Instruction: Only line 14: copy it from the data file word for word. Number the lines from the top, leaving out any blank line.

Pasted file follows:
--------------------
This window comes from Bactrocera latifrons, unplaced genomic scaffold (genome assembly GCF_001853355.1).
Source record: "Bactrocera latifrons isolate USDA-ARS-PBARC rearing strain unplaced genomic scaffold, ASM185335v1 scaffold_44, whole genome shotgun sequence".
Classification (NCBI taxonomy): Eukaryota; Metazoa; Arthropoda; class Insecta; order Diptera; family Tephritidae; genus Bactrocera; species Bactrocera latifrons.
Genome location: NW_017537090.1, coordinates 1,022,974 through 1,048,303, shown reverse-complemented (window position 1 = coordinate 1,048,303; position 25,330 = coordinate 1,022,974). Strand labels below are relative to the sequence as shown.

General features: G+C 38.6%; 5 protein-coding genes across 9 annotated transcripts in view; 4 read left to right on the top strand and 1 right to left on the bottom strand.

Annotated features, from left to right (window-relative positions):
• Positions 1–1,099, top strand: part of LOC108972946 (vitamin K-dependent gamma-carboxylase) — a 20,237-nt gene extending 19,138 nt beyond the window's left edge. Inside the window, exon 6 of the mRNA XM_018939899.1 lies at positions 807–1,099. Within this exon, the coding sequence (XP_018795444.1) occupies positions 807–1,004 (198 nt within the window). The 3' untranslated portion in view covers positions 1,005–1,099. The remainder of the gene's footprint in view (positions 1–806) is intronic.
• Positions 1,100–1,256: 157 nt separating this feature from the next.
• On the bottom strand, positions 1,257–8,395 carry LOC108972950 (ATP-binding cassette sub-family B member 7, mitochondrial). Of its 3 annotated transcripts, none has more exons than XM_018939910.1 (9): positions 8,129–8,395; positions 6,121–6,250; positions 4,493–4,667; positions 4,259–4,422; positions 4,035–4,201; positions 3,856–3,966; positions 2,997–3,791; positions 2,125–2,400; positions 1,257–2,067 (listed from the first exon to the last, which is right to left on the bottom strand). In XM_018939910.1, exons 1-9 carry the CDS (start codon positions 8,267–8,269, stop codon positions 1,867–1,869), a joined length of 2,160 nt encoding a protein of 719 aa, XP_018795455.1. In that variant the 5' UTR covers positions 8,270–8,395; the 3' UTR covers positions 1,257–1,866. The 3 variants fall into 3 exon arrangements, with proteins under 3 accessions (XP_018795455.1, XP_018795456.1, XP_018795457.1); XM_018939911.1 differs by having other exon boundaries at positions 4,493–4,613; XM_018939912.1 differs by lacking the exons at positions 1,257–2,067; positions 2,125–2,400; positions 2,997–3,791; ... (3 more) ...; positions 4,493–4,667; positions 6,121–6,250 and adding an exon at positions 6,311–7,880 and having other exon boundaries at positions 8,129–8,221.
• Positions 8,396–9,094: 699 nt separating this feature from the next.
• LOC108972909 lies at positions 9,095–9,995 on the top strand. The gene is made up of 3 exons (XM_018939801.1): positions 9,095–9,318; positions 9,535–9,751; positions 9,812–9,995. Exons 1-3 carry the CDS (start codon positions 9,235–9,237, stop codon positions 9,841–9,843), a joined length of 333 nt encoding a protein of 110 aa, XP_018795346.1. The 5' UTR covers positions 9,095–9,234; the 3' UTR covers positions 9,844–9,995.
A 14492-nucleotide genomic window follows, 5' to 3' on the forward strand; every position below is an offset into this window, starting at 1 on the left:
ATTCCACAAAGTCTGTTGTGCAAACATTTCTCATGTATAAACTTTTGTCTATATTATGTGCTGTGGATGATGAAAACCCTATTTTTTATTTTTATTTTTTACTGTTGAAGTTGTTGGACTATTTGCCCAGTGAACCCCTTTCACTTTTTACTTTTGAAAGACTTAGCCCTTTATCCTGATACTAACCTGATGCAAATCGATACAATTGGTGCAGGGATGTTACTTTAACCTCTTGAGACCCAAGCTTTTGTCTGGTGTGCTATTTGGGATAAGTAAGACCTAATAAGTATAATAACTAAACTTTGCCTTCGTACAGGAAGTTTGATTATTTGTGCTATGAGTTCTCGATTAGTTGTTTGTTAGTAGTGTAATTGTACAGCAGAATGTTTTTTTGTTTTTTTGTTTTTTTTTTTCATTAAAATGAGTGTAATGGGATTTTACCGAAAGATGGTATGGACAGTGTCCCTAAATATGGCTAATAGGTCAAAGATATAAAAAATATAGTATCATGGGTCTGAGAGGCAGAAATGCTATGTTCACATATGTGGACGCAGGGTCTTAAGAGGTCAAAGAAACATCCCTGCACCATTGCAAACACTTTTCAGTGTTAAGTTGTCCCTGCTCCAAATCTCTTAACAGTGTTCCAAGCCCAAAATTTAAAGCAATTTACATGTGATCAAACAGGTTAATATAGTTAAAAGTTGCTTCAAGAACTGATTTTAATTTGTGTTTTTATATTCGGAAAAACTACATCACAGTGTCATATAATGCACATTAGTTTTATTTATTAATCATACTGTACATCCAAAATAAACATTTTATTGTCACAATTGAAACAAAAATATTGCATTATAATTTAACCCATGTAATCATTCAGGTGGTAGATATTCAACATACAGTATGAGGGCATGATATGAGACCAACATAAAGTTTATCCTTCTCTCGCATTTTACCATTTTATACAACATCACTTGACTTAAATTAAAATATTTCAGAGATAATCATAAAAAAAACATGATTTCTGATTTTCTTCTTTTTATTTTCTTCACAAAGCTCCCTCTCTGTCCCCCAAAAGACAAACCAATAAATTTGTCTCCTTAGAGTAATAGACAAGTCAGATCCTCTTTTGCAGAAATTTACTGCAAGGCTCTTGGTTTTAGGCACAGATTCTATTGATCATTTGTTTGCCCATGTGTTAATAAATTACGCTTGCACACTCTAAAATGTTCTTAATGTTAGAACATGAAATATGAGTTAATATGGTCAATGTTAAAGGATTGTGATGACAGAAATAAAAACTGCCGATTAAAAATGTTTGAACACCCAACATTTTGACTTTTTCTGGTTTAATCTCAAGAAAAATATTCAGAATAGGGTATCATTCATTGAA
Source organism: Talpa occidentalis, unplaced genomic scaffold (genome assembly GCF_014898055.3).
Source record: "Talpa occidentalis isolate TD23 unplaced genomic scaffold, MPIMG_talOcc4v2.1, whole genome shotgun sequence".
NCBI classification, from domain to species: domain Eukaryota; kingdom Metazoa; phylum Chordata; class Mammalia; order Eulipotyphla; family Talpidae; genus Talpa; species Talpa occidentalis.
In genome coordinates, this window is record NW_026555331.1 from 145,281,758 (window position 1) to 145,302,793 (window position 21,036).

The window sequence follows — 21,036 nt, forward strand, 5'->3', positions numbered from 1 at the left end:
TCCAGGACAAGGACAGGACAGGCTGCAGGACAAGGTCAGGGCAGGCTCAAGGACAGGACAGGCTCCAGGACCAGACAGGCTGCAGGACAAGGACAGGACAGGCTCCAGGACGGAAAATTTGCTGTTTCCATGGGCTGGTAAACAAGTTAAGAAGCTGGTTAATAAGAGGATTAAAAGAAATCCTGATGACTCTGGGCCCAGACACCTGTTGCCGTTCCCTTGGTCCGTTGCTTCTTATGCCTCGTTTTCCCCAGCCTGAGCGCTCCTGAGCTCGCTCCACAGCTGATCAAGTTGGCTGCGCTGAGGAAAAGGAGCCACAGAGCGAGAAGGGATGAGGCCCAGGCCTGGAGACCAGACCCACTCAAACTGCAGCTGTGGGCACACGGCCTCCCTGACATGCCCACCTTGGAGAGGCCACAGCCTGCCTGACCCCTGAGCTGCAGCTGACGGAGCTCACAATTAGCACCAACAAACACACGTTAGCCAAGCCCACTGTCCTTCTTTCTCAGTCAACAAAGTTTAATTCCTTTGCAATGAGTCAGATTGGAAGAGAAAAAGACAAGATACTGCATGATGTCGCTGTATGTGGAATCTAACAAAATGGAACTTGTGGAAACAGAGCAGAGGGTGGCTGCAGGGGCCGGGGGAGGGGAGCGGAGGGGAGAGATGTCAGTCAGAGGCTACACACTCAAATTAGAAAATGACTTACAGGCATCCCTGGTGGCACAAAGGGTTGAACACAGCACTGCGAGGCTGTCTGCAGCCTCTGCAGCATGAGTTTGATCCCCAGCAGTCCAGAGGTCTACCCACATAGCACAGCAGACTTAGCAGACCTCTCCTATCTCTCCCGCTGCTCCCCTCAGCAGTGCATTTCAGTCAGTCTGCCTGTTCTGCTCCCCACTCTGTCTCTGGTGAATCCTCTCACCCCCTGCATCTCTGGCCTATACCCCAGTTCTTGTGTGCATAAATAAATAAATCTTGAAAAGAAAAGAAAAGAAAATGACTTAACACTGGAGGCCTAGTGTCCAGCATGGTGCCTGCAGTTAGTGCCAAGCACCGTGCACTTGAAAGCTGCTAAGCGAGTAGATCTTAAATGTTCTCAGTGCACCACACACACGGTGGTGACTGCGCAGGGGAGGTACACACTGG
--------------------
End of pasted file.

Source organism: Talpa occidentalis, unplaced genomic scaffold (genome assembly GCF_014898055.3).